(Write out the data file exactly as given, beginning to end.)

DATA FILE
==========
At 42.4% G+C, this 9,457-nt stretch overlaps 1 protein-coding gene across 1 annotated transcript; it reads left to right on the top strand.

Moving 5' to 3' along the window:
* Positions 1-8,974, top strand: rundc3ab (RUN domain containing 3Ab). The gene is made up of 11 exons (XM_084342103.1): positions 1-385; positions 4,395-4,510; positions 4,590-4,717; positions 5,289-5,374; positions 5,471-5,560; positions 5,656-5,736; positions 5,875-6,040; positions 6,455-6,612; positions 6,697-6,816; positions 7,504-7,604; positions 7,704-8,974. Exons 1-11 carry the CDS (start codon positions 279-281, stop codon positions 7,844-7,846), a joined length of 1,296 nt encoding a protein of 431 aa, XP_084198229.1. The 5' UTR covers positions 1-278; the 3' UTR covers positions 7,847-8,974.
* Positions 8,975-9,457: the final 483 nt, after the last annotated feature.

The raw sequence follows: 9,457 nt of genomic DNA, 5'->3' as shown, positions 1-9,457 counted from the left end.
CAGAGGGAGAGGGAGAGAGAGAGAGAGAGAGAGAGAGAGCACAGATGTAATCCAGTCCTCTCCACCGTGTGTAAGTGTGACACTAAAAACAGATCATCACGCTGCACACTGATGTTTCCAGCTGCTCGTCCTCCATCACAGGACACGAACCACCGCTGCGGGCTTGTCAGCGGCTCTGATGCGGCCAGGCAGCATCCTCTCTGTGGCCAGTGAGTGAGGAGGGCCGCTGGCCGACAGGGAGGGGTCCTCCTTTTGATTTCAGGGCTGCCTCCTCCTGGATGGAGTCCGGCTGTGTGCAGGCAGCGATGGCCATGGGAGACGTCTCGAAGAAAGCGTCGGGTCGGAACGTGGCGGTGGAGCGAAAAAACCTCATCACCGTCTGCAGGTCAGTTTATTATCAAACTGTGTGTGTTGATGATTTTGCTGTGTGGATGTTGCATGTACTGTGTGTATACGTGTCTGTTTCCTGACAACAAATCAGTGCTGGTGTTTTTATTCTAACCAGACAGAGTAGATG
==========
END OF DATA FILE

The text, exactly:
At 42.4% G+C, this 9,457-nt stretch overlaps 1 protein-coding gene across 1 annotated transcript; it reads left to right on the top strand.

Moving 5' to 3' along the window:
* Positions 1-8,974, top strand: rundc3ab (RUN domain containing 3Ab). The gene is made up of 11 exons (XM_084342103.1): positions 1-385; positions 4,395-4,510; positions 4,590-4,717; positions 5,289-5,374; positions 5,471-5,560; positions 5,656-5,736; positions 5,875-6,040; positions 6,455-6,612; positions 6,697-6,816; positions 7,504-7,604; positions 7,704-8,974. Exons 1-11 carry the CDS (start codon positions 279-281, stop codon positions 7,844-7,846), a joined length of 1,296 nt encoding a protein of 431 aa, XP_084198229.1. The 5' UTR covers positions 1-278; the 3' UTR covers positions 7,847-8,974.
* Positions 8,975-9,457: the final 483 nt, after the last annotated feature.

The raw sequence follows: 9,457 nt of genomic DNA, 5'->3' as shown, positions 1-9,457 counted from the left end.
CAGAGGGAGAGGGAGAGAGAGAGAGAGAGAGAGAGAGAGCACAGATGTAATCCAGTCCTCTCCACCGTGTGTAAGTGTGACACTAAAAACAGATCATCACGCTGCACACTGATGTTTCCAGCTGCTCGTCCTCCATCACAGGACACGAACCACCGCTGCGGGCTTGTCAGCGGCTCTGATGCGGCCAGGCAGCATCCTCTCTGTGGCCAGTGAGTGAGGAGGGCCGCTGGCCGACAGGGAGGGGTCCTCCTTTTGATTTCAGGGCTGCCTCCTCCTGGATGGAGTCCGGCTGTGTGCAGGCAGCGATGGCCATGGGAGACGTCTCGAAGAAAGCGTCGGGTCGGAACGTGGCGGTGGAGCGAAAAAACCTCATCACCGTCTGCAGGTCAGTTTATTATCAAACTGTGTGTGTTGATGATTTTGCTGTGTGGATGTTGCATGTACTGTGTGTATACGTGTCTGTTTCCTGACAACAAATCAGTGCTGGTGTTTTTATTCTAACCAGACAGAGTAGATG